Stressing the centrality of hope and “having the hard conversations,” Freeman A. Hrabowski III, president emeritus of the University of Maryland, Baltimore County (UMBC), gave the inaugural Martin Luther King Jr. Commemorative Lecture at Sanders Theatre on Wednesday evening.
Sixty years after King spoke to Harvard Law School students about “The Future of Integration,” Hrabowski discussed his own history with the Civil Rights leader as well as the ongoing struggle to bring equity and inclusion into academia, particularly science, engineering, and technology.
Harvard chief diversity and inclusion officer Sherri Ann Charleston and President Larry Bacow introduced Hrabowski and later presented the educational advocate with a statuette commemorating the occasion. “He treats others with great care and curiosity. He nurtures talent into leadership. Most important, he leads leaders,” Bacow said. “This is a man who not only speaks truth to us today but who has spoken truth all his life.”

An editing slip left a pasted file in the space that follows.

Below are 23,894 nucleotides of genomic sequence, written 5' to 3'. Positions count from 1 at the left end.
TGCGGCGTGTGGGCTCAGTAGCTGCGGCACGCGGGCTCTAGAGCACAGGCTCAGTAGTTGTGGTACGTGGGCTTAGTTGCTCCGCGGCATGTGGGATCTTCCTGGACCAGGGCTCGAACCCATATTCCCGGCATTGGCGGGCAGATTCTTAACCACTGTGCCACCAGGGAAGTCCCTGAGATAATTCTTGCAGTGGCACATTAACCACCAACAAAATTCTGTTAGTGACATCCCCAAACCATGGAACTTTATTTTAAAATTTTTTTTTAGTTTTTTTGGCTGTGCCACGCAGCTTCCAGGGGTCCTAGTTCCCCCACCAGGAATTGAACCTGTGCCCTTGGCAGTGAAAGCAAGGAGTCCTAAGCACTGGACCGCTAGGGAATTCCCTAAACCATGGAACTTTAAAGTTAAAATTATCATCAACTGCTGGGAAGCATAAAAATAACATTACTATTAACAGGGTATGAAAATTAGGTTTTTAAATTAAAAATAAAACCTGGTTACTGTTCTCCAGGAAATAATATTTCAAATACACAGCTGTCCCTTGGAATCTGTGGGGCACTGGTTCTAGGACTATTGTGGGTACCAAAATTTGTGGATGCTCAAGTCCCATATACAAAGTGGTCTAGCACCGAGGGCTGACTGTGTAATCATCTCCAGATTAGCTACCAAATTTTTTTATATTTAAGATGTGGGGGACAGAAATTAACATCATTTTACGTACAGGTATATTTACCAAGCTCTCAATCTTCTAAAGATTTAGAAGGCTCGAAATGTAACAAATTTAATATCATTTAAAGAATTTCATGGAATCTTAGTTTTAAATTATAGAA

Hrabowski began his lecture by tying the present day to the past. “My students often say things have never been this bad. I respond, ‘Let’s go back to the ’60s,’” he said. Noting that he could be talking about “the 1860s or the 1960s,” he harkened back to King’s time, saying, “Those of us who know that period must tell our stories.”
Hrabowski then recounted being a 12-year-old in Birmingham, Alabama, in 1963, the year after King’s Harvard speech. King and other Civil Rights leaders were recruiting children to brave police batons, attack dogs, and blasts from fire hoses and march to protest segregation in Birmingham. “All of America will know that even our children know the difference between right and wrong,” Hrabowski recalled King saying. Although he was at the time a self-described “math nerd,” who wanted nothing more than to work on complex problems, he joined the more than 1,000 young people in the demonstration, which was dubbed the Children’s Crusade. “I did go,” he said. “I did march.” Despite the protestors’ youth — they were 8 to 18 years old — hundreds were arrested. “I spent five horrible but empowering days in jail,” Hrabowski recalled.